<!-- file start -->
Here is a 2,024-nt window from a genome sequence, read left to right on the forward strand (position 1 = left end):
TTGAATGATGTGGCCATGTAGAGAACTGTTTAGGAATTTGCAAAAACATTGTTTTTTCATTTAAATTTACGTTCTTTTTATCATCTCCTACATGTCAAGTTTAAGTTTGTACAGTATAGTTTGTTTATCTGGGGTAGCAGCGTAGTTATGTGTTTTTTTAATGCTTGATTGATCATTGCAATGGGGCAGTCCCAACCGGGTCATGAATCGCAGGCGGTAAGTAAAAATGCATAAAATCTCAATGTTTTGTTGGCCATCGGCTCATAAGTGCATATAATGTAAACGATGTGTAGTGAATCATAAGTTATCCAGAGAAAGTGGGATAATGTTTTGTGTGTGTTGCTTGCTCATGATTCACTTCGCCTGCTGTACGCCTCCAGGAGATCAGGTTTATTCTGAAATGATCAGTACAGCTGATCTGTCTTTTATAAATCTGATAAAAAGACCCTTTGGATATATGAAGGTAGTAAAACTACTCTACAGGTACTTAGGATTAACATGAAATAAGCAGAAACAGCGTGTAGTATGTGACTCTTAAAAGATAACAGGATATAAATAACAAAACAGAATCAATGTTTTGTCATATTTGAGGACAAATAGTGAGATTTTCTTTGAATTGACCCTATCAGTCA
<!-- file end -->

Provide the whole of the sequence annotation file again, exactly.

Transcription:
Here is a 2,024-nt window from a genome sequence, read left to right on the forward strand (position 1 = left end):
TTGAATGATGTGGCCATGTAGAGAACTGTTTAGGAATTTGCAAAAACATTGTTTTTTCATTTAAATTTACGTTCTTTTTATCATCTCCTACATGTCAAGTTTAAGTTTGTACAGTATAGTTTGTTTATCTGGGGTAGCAGCGTAGTTATGTGTTTTTTTAATGCTTGATTGATCATTGCAATGGGGCAGTCCCAACCGGGTCATGAATCGCAGGCGGTAAGTAAAAATGCATAAAATCTCAATGTTTTGTTGGCCATCGGCTCATAAGTGCATATAATGTAAACGATGTGTAGTGAATCATAAGTTATCCAGAGAAAGTGGGATAATGTTTTGTGTGTGTTGCTTGCTCATGATTCACTTCGCCTGCTGTACGCCTCCAGGAGATCAGGTTTATTCTGAAATGATCAGTACAGCTGATCTGTCTTTTATAAATCTGATAAAAAGACCCTTTGGATATATGAAGGTAGTAAAACTACTCTACAGGTACTTAGGATTAACATGAAATAAGCAGAAACAGCGTGTAGTATGTGACTCTTAAAAGATAACAGGATATAAATAACAAAACAGAATCAATGTTTTGTCATATTTGAGGACAAATAGTGAGATTTTCTTTGAATTGACCCTATCAGTCA